12.08.2011 0

Europe’s question mark

By Robert Romano — Europe has absolutely no idea how it is going to get itself out of its current predicament, as evidenced by a wide range of proposals now under consideration to bail out banks that bet poorly on the debts of Greece, Italy, and other troubled sovereigns.

Chief among the proposals would be ratification of the European Stability Mechanism (ESM), a new treaty that would host a €500 billion permanent bailout fund intended to perpetually refinance European debt should the need arise.

This new fund would exist alongside the current €440 billion European Financial Stability Facility (EFSF), even though ESM was originally intended to replace the “temporary” EFSF.  The trouble with the original is that there’s only about €250 billion left, not enough to even help Italy refinance €400 billion of debt coming due next year.

All together, Portugal, Italy, Ireland, Greece, and Spain (PIIGS) have over €3 trillion of consolidated debts, and it is thought that the only way to contain the crisis — restoring investor confidence in the debts — is for somebody to guarantee every bit of that.

So far, the European Central Bank (ECB) has bought about €200 billion of PIIGS debt on secondary markets, although it is said it has a natural limit of about €300 billion that it is fast approaching.  The bank is prohibited from making direct purchases by the Lisbon Treaty, making it an unsuitable candidate to carry forth the bailout on its own.

For its part, the International Monetary Fund has thus far provided €78.5 billion to prop up Portugal, Greece, and Ireland, and has about €290 billion left to lend.

So, even if the €500 billion ESM were enacted, that would bring the bailout funds’ collective firepower to only €1.6 trillion, not enough to cover all of the PIIGS’ debts, although enough to last through about 2015 — and that’s assuming the PIIGS take on no new debt.

It also assumes that the IMF expends all of its available resources to dealing singularly with Europe, hardly its intended purpose.  Should the fund max out its capacity just to buy Europe perhaps a few years before more bonds come due?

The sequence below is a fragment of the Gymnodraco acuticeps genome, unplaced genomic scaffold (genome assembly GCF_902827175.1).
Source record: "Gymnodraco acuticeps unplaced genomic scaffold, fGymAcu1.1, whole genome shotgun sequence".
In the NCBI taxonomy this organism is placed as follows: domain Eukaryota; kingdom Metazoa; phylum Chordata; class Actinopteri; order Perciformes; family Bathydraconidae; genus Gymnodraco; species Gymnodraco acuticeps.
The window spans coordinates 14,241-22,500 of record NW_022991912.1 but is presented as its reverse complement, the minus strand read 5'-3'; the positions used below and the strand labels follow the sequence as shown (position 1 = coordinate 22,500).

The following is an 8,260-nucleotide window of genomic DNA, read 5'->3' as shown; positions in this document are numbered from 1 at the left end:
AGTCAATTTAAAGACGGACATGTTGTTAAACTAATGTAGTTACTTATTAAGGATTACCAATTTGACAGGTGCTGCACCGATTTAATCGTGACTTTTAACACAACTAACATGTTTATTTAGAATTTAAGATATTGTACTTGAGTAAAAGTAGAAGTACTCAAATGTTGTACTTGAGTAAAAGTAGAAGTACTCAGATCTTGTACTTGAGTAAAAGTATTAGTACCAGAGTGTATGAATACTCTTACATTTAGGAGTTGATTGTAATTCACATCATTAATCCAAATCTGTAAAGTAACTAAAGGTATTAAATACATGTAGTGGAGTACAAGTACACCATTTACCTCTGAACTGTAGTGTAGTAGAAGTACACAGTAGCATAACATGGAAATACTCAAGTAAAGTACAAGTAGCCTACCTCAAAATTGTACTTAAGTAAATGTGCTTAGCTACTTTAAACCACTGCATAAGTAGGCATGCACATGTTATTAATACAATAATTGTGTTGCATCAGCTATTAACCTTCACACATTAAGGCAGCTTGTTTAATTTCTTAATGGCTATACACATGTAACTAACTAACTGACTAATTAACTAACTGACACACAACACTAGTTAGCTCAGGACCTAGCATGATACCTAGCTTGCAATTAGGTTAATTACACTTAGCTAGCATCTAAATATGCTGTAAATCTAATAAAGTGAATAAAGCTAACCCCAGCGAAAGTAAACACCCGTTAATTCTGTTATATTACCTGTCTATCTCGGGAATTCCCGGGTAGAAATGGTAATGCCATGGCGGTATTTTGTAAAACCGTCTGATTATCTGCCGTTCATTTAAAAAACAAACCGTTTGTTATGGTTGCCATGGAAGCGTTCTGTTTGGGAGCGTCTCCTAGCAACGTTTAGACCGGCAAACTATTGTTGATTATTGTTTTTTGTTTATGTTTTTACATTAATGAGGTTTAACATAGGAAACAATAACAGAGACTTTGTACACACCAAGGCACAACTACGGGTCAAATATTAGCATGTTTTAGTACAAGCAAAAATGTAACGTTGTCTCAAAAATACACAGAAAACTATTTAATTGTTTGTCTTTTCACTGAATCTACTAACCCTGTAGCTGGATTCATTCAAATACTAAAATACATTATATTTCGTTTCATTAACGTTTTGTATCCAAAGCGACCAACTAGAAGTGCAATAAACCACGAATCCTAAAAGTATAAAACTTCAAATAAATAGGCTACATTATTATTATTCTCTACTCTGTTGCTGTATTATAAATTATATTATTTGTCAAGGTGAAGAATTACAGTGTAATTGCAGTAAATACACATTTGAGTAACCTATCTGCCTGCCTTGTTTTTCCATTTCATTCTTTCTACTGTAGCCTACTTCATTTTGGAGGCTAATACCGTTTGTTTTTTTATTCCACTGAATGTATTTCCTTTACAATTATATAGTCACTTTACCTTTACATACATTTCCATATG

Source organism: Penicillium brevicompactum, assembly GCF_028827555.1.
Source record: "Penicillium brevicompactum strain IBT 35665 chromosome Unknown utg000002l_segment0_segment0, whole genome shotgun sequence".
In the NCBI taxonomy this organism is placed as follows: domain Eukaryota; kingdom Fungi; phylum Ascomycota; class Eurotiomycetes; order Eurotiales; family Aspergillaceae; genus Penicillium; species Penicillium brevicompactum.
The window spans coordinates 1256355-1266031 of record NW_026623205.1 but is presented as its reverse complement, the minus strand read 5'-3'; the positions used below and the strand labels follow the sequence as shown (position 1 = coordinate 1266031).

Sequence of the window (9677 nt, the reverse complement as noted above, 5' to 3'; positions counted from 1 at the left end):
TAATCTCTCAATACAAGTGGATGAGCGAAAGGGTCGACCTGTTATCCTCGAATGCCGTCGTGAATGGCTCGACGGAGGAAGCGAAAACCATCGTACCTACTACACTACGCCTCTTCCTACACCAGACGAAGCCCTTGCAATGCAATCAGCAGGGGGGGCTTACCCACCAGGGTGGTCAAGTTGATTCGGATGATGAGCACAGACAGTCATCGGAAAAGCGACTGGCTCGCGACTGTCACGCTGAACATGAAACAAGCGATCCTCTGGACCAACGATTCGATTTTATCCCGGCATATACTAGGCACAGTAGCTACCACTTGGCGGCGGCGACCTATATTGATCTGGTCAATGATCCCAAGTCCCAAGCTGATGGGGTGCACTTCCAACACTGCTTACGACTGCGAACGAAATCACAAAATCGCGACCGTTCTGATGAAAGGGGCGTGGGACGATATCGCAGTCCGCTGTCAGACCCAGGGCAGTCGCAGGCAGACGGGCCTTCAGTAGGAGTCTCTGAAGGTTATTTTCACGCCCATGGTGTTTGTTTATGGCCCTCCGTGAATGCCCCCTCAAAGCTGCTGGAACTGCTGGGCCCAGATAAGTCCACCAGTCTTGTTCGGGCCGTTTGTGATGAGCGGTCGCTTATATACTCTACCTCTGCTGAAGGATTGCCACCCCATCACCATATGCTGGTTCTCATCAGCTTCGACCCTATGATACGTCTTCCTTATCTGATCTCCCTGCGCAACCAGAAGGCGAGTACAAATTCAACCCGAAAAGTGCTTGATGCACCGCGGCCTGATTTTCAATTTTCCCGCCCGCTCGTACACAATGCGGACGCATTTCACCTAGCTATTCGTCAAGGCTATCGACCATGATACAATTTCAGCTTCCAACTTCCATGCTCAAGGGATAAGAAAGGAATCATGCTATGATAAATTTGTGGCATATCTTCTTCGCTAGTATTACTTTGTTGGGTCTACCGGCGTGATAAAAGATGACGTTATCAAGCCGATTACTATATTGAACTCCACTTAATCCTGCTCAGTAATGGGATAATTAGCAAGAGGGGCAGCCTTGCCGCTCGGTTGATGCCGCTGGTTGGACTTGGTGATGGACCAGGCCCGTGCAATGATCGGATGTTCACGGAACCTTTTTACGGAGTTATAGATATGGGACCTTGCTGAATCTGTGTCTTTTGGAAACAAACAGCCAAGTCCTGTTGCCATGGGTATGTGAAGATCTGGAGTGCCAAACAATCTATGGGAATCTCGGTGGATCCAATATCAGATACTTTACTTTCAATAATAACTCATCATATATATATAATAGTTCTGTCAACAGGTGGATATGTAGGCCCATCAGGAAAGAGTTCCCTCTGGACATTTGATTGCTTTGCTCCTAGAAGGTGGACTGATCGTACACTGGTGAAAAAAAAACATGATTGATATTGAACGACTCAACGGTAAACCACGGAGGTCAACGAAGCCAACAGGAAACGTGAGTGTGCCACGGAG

It similarly assumes that the ESM is even ratified, with referenda passing in Ireland, the UK, and perhaps Germany — something that could prove to be a very hard sell to peoples already weary of these perpetual bailouts.  Recent polling has shown that 59 percent of Germans and 65 percent of British are opposed to any further action to prop up members of the Eurozone.

All along, members of the global financial elite have sought to avoid allowing the people of any nation from having a say in this process after the people Iceland defeated a bailout referendum earlier this year.  Claiming the new treaty changes — which would establish a permanent bailout fund to prop up the debts of sovereign nations forever — are “limited,” the European Council has declared no referenda will be necessary for ratification of the treaty.

Pretty convenient.  Other proposals to deal with the crisis have similarly sought to avoid any democratic involvement.

For example, some have thought that the IMF could get around its quotas for lending by simply borrowing more money from the European Central Bank or the Federal Reserve, even though doing so would put the taxpayers on the hook should the loans fail.

And despite the fact that the IMF is only allowed to borrow monies from central banks “to replenish its holdings on any member’s currency” according to Article VII of its Articles of Agreement. It cannot borrow money in order to boost its own lending capacity just to avoid unpopular votes to boost its quotas.  Yet doing so is considered to be a legitimate proposal.

The anti-democratic forces have not stopped there.  When then-Greek Prime Minister George Papandreou sought to have a referendum on the EFSF, the powers that be promptly had him removed from power.  Within three days, Italian Prime Minister Silvio Berlusconi was also forced to resign.

We are witnessing the destruction of representative government, in Europe, the U.S., and elsewhere.  No price, not even sovereignty and liberty, is too much for these financial institutions to make certain they get paid their money back from Greece, Italy, and others.  But for the peoples being coerced into paying for them, it is a price too high.

Robert Romano is the Senior Editor of Americans for Limited Government.

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